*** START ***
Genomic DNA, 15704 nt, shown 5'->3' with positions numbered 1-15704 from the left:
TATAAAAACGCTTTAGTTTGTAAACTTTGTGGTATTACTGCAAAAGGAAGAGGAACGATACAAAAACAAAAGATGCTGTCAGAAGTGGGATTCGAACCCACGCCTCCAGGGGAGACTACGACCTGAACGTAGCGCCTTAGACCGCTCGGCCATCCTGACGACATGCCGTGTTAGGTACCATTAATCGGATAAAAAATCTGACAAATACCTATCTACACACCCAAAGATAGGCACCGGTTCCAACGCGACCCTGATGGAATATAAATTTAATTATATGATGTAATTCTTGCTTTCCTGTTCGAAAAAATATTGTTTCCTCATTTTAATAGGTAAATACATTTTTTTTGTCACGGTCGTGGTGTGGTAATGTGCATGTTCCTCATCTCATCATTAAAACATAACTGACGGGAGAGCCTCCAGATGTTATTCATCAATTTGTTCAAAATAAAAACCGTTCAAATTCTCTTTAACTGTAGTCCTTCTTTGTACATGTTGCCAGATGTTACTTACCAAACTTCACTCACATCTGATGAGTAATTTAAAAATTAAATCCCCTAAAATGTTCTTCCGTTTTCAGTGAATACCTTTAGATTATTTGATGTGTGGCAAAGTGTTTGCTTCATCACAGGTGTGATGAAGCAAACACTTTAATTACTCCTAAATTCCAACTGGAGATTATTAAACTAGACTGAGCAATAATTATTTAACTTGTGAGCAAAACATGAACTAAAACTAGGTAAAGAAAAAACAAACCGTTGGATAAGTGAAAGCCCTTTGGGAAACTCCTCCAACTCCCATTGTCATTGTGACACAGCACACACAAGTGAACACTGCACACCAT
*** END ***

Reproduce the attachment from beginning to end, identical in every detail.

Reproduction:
Genomic DNA, 15704 nt, shown 5'->3' with positions numbered 1-15704 from the left:
TATAAAAACGCTTTAGTTTGTAAACTTTGTGGTATTACTGCAAAAGGAAGAGGAACGATACAAAAACAAAAGATGCTGTCAGAAGTGGGATTCGAACCCACGCCTCCAGGGGAGACTACGACCTGAACGTAGCGCCTTAGACCGCTCGGCCATCCTGACGACATGCCGTGTTAGGTACCATTAATCGGATAAAAAATCTGACAAATACCTATCTACACACCCAAAGATAGGCACCGGTTCCAACGCGACCCTGATGGAATATAAATTTAATTATATGATGTAATTCTTGCTTTCCTGTTCGAAAAAATATTGTTTCCTCATTTTAATAGGTAAATACATTTTTTTTGTCACGGTCGTGGTGTGGTAATGTGCATGTTCCTCATCTCATCATTAAAACATAACTGACGGGAGAGCCTCCAGATGTTATTCATCAATTTGTTCAAAATAAAAACCGTTCAAATTCTCTTTAACTGTAGTCCTTCTTTGTACATGTTGCCAGATGTTACTTACCAAACTTCACTCACATCTGATGAGTAATTTAAAAATTAAATCCCCTAAAATGTTCTTCCGTTTTCAGTGAATACCTTTAGATTATTTGATGTGTGGCAAAGTGTTTGCTTCATCACAGGTGTGATGAAGCAAACACTTTAATTACTCCTAAATTCCAACTGGAGATTATTAAACTAGACTGAGCAATAATTATTTAACTTGTGAGCAAAACATGAACTAAAACTAGGTAAAGAAAAAACAAACCGTTGGATAAGTGAAAGCCCTTTGGGAAACTCCTCCAACTCCCATTGTCATTGTGACACAGCACACACAAGTGAACACTGCACACCAT